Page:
When talking about Substance Use Disorders or an addiction, people often assume that the words treatment and recovery have the same meaning. In fact, when a person says they are getting help at a treatment center they will be experiencing something completely different from a person getting help in a recovery program. Let’s take a look at the differences between the terms ‘treatment’ and ‘recovery’.
‘Treatment’ and ‘Treatment Centers’
Treatment is part of the process that involves an individual going to a facility; such as, an inpatient or outpatient center. These treatment centers will help individuals deal with their withdrawal and furthermore begin to address the emotional and physical issues that follow. When these individuals are undergoing treatment, they will have continuous medical care, supervision, and assessment. They may also be involved in psychological counseling and therapy. Some treatment programs teach various recovery tools, while others do not.
A treatment center will offer valuable education and training on how to incorporate a recovery program into the individual’s life, this is critical once they leave the center. Oftentimes, people who are newly sober struggle with recovery, sometimes groups and meetings are simply not enough. In these situations getting treatment at a facility may prove to be a valuable and life saving decision.
There are individuals who believe that treatment centers exist to only make a profit and that everything that needs to be known about addiction and recovery can be found at AA, NA, Smart Recovery or a similar group. While these types of recovery groups are very useful, they cannot offer what a treatment center can. Treatment centers are not there just for profit, they exist because the individuals working there want to help and because they believe that each and every one of their patients/clients can overcome their struggle with addiction.
Recovery may include peer support groups, Recovery Coaches, recovery workshops, Alcoholics Anonymous, Smart Recovery, Refuge Recovery, Narcotics Anonymous, Celebrate Recovery or other similar support groups. Some individuals may be able to avoid proper treatment and go to recovery groups only; although this is typically not the case for individuals with a substance use disorder. It comes down to an overall look at the entire person in the form of treatment. This may very well be necessary -and even vital to the person’s own survival.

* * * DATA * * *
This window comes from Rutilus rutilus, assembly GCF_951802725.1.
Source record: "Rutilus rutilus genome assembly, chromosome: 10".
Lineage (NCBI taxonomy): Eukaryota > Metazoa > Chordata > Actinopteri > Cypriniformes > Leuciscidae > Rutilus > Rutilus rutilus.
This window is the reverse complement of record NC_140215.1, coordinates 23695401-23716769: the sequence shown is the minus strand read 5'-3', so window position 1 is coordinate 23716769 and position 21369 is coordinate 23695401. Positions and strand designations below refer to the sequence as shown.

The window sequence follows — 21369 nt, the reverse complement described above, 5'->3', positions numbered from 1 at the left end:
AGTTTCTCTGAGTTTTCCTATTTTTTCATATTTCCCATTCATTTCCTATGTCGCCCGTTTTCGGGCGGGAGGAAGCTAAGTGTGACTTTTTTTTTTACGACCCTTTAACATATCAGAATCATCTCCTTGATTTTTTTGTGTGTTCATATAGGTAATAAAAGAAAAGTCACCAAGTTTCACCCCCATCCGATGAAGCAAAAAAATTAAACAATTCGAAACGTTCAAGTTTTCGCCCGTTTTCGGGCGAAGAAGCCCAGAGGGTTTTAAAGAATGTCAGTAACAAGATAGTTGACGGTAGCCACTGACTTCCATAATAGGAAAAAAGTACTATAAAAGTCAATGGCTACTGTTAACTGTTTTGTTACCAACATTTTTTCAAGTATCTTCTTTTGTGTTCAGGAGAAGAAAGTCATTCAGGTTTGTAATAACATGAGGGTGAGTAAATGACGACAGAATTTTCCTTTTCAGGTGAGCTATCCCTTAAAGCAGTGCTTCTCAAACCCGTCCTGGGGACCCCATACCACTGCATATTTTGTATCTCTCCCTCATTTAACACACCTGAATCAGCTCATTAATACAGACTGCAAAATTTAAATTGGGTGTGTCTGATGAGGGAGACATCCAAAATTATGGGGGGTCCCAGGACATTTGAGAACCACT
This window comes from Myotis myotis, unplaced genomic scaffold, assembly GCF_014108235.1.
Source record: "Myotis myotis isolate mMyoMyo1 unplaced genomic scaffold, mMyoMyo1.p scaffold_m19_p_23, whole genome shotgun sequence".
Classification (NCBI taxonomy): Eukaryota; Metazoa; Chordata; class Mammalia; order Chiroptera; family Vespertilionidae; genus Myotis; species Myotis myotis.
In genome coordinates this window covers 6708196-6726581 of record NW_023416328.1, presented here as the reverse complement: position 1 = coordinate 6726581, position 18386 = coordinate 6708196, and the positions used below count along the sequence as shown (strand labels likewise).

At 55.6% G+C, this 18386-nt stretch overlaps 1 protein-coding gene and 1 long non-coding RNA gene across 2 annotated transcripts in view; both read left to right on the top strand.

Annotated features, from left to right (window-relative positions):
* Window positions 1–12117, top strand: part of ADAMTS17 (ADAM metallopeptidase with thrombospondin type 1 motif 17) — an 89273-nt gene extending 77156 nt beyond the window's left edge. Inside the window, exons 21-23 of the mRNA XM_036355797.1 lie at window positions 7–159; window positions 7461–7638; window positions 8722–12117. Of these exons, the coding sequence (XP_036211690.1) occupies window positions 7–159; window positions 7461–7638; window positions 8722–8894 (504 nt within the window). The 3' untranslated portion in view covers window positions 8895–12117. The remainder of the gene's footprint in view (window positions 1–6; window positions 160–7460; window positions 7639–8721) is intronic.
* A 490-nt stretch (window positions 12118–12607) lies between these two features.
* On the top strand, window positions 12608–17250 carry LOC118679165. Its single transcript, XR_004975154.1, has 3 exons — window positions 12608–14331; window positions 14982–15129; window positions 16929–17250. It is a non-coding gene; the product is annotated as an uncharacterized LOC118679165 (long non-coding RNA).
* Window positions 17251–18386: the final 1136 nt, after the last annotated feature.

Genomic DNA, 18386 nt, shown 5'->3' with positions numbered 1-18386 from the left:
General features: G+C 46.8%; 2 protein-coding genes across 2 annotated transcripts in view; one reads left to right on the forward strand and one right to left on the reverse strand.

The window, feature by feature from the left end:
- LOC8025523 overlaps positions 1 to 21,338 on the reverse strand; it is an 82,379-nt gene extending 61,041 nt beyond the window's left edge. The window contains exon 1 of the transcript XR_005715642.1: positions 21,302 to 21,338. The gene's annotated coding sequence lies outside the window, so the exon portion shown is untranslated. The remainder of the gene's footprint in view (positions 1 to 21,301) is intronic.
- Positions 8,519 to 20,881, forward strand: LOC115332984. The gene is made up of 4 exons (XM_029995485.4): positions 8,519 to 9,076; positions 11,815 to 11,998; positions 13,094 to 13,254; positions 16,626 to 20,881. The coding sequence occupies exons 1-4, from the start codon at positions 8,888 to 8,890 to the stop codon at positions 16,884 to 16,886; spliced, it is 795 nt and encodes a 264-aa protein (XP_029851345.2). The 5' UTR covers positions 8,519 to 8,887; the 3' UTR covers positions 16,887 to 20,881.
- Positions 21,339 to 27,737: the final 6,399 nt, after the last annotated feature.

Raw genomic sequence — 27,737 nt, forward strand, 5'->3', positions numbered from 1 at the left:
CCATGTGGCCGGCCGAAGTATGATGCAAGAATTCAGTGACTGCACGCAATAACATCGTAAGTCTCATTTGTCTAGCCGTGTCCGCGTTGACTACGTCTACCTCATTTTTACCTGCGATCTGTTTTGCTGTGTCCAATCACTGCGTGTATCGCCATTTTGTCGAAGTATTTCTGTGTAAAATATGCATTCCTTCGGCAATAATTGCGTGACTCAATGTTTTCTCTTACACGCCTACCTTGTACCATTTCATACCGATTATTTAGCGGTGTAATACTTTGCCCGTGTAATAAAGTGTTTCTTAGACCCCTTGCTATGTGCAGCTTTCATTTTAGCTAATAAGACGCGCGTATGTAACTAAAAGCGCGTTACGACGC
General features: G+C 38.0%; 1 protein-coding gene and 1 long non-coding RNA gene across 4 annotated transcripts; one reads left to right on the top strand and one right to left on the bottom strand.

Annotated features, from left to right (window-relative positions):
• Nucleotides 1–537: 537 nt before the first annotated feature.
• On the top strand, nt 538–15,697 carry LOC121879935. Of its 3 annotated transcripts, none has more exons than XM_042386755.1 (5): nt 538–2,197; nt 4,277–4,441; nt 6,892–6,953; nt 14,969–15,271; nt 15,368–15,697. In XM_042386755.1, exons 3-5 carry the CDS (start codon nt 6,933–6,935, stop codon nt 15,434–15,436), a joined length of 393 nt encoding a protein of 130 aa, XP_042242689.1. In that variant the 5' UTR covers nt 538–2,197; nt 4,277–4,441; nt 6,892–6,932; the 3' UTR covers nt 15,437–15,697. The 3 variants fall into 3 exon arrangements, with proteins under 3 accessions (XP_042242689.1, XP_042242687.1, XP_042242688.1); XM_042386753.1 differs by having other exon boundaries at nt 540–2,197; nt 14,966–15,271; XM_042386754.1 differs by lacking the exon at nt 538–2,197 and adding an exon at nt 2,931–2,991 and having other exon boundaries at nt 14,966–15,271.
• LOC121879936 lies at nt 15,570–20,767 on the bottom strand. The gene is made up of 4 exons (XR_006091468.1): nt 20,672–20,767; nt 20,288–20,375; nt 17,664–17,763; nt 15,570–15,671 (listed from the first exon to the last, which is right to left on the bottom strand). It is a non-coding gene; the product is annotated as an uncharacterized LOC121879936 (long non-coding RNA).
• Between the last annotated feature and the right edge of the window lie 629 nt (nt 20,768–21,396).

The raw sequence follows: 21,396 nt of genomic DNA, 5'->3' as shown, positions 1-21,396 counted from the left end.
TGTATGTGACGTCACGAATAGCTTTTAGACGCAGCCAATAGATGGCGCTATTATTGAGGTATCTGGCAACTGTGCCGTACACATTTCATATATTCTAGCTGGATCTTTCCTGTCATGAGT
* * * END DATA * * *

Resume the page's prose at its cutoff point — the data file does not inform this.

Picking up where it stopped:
Treatment is the formal period that usually takes place at an inpatient or at an intensive outpatient facility. It may begin with detoxification, stabilization and with therapeutic and counseling sessions that follow. Dealing with grief and loss, trauma, self image, nutrition, exercise, and more are all covered during treatment.
Once an individual has completed their treatment, they will move onto recovery. They may begin this in their own home or in a transitional center; such as, a sober living home. During recovery, the individual attends various recovery groups and meetings; these will help them to stay on the right path. They also provide ongoing support and act as a useful resource for issues that may occur after treatment. Those who are in recovery will have an understanding of what addiction is and what tools and techniques are available to avoid a possible relapse.
While someone observing a loved one with a Substance Use Disorder may never be able to fully understand the struggle they are going through, they can prepare themselves by learning about treatment, recovery, and the process that is yet to come. Many treatment centers provide family programs. This is where a Recovery Coach can make a very positive impact on the entire family.
What is a Recovery Coach?
A Recovery Coach helps to facilitate the action steps that are necessary to remain clean/sober and live life, as well as support the individual in challenges that come up in everyday activities. For most people getting clean/sober is like being re-born, everything seems new and fresh. When the individual is in the decision making phase of what to do with his/her life, (i.e., going back to school and/or work, changing jobs) the anxiety and fear of the novelty of being in Recovery can be debilitating without the right support in place. Structuring day to day activities can be a lot harder than one might anticipate. Peace of mind, fun and happiness are hard to achieve in Recovery without the necessary life skills.
A Recovery coach helps support the individual in catching up with missed time and building up life skills that were not learned. Individualized goals are set weekly with each person to fit his/her own personal strengths and challenges. An empowerment approach is used to build self-esteem and confidence.
A Recovery coach works with individuals at all stages.. (& all ages); whether the person is in residential treatment, in their own home, a psychiatric facility, currently in sober living, in an outpatient/day-patient program, in the process of transitioning from sober living/treatment to their own home, or has recently relapsed.
A Recovery Coach may also offer monitoring programs, (random drug testing) along with mentoring. Face to face or telehealth meetings will vary depending on where the client is in their sobriety (i.e., zoom, FaceTime, a person’s home, sober living house, or in the Coach’s office etc). In addition, the Recovery coach is on-call by phone. This service alone can help prevent relapses and supports individuals when crises come up.
There is hard data which supports that a longer continuum of care produces better, “long term” outcomes when monitoring and coaching are included in the individuals aftercare plans.
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